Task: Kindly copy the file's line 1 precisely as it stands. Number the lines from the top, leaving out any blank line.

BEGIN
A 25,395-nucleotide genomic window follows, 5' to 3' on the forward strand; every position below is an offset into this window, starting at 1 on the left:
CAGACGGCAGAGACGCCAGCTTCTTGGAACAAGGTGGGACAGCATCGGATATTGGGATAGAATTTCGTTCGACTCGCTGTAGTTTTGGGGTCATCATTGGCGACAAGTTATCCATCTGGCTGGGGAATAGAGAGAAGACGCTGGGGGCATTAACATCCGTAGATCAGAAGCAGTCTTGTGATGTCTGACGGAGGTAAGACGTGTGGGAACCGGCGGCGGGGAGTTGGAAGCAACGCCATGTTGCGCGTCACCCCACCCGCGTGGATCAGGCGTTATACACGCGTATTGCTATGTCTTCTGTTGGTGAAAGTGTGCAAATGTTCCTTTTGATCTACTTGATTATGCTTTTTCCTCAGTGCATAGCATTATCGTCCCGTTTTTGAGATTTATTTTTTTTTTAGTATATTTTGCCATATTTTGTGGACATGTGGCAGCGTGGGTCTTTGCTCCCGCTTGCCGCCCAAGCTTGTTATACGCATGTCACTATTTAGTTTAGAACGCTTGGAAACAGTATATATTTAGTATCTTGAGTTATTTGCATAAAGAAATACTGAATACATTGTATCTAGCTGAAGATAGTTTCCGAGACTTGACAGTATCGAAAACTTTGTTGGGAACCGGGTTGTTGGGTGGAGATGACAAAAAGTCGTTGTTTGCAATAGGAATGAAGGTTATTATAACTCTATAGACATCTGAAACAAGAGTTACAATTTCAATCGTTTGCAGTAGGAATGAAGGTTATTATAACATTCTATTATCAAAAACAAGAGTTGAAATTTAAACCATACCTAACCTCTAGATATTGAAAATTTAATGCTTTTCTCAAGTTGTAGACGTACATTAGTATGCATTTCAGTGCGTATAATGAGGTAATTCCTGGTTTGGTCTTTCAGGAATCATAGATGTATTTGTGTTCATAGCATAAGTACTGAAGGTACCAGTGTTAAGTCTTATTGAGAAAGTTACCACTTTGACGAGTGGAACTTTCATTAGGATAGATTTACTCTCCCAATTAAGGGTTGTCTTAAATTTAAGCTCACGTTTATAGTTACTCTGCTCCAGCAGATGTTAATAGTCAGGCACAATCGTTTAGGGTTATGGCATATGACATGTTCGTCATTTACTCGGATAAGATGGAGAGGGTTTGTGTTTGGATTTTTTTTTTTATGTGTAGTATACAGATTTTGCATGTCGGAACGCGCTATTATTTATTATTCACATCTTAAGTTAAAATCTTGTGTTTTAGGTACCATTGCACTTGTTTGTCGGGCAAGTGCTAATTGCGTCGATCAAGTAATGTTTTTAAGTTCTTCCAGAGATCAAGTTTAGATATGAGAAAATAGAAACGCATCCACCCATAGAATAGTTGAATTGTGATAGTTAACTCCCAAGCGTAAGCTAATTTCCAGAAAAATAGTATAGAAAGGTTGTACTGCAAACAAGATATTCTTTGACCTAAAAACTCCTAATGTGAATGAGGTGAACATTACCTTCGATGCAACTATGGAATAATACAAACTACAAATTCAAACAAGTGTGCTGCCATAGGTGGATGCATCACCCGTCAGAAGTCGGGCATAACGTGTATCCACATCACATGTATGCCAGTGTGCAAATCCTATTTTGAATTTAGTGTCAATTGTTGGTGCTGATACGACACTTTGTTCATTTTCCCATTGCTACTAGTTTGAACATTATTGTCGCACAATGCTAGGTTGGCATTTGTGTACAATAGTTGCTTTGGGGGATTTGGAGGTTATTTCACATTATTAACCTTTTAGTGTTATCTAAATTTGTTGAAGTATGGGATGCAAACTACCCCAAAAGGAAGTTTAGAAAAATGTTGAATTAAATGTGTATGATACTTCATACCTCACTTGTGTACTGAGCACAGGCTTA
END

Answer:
A 25,395-nucleotide genomic window follows, 5' to 3' on the forward strand; every position below is an offset into this window, starting at 1 on the left: